Hydrogen Prototype Bus Slips off Jack Stand

First Name
Andy
Last Name
Piatt

An apprentice mechanic lacerated his right forearm while quickly sliding out from under a hydrogen prototype bus when the bus slipped off a hydraulic jack. The apprentice and another mechanic had raised the bus about 1 foot from the ground to position it on jack stands when the hydraulic jack tipped over. The apprentice went to the site medical facility, where he needed five stitches to close the wound in his forearm.

Flash Fire Occurs on Construction Project

First Name
Andy
Last Name
Piatt

A subcontractor employee was using a band saw to cut a 1" metal pipe when a flash fire occurred on the third floor hydrogen fluoride area. Subcontractor employees were removing all piping associated with the Anhydrous Hydrofluoric Acid (AHF) system. These lines were being removed during plant decontamination and demolition (D&D). The subcontractor employee was attempting to cut a 90-degree elbow located at the highest elevation on the 1" line, but the lowest elevation of the overall piping run.

Concern Identified Regarding Installation and Commissioning of Compressed Gas Systems

First Name
Andy
Last Name
Piatt

While research staff were working in a lab, a staff member opened the primary valve to a 0.2" (1500 psi) hydrogen gas line connected to a manifold supplying instruments in the lab. Upon opening the valve, the hydrogen gas line failed at a fitting on the switching manifold, releasing a small amount of hydrogen gas. The staff member closed the valve immediately, then inspected the gas line and found the front ferrule (of the compression-style fitting) to be missing. There were no injuries or damage to equipment.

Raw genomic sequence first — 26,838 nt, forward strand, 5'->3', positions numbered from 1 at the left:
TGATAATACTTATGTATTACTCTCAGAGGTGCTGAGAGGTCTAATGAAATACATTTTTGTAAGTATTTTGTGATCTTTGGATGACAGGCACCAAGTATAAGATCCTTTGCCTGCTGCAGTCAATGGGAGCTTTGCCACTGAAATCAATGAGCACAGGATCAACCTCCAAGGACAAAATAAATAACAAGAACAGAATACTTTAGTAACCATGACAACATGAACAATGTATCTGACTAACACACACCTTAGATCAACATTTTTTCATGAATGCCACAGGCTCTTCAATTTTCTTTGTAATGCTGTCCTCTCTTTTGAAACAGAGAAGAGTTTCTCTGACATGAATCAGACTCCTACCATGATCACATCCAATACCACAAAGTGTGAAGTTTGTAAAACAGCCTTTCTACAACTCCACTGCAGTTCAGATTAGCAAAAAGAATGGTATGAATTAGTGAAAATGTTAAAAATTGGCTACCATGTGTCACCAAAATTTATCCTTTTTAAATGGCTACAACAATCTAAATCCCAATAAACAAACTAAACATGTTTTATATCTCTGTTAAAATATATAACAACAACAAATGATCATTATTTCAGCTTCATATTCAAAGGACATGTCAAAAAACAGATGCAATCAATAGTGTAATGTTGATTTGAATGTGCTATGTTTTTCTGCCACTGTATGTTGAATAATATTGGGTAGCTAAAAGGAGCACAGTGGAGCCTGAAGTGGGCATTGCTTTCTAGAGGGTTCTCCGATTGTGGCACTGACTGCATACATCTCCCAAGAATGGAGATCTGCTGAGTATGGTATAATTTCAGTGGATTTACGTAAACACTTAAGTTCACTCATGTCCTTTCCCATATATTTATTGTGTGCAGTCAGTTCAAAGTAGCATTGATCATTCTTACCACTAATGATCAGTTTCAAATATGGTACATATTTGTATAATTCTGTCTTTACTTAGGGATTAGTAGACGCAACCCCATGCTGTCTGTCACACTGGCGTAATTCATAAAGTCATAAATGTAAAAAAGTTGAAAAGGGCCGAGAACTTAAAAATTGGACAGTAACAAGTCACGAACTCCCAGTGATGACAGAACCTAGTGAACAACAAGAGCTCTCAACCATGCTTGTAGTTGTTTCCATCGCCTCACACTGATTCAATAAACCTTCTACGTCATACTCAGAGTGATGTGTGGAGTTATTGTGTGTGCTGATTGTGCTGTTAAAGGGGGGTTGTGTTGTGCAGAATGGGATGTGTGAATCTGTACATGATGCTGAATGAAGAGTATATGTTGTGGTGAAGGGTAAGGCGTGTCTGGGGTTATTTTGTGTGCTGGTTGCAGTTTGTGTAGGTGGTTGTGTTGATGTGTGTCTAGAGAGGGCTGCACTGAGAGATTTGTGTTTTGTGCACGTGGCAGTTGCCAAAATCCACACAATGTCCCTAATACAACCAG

Explosion of Materials Adhering to the Inner Surface of a Removed Top of a High-Temperature Vacuum Furnace

First Name
Andy
Last Name
Piatt

The interior of a small high-temperature furnace, approximately 24 inches high by 18 inches wide, became contaminated with an unknown material later identified as magnesium. The furnace was disassembled to clean the unknown material from the interior surfaces, and while attempting to clean the bottom of the furnace, the technician tapped the upper lip of the furnace with a spatula and the magnesium flashed. The technician was stepping back from the furnace when the magnesium flashed. He received minor eye irritation and his eyebrows were singed.

Explosion in Refrigerator

First Name
Andy
Last Name
Piatt

A 30-milliliter (mL) vacuum bulb, equipped with a glass stopcock, containing one gram of pentacarbonyl manganese hydride exploded in a refrigerator. This caused the breakage of three other containers, releasing some contents into the refrigerator. The chemicals did not react. The refrigerator contained numerous reactive and flammable chemicals, mostly in glass containers.

Hydrogen Storage Explosion

First Name
Andy
Last Name
Piatt

Hydrogen was stored in a plant in a 42 ½ ft diameter sphere made of 3/16 inch steel. The sphere was partitioned into two hemispheres by a neoprene diaphragm attached around the equator. Hydrogen was stored under the diaphragm, while the upper hemisphere contained air. An explosion-proof fan was situated in the upper portion of the sphere in order to provide a slight positive pressure on the top of the diaphragm.

Hydrogen Explosion at a Water Treatment Facility

First Name
Andy
Last Name
Piatt

A water treatment plant used an electrolytic process to generate sodium hypochlorite (NaOCl) from sodium chloride (NaCl). The strategy of using liquid sodium hypochlorite for disinfecting water instead of gaseous chlorine (CL2) is popular because the liquid is generally safer and falls under fewer OSHA and EPA standards. The further idea of generating the liquid sodium hypochlorite on an as-needed basis and in limited quantities also has certain obvious safety advantages.

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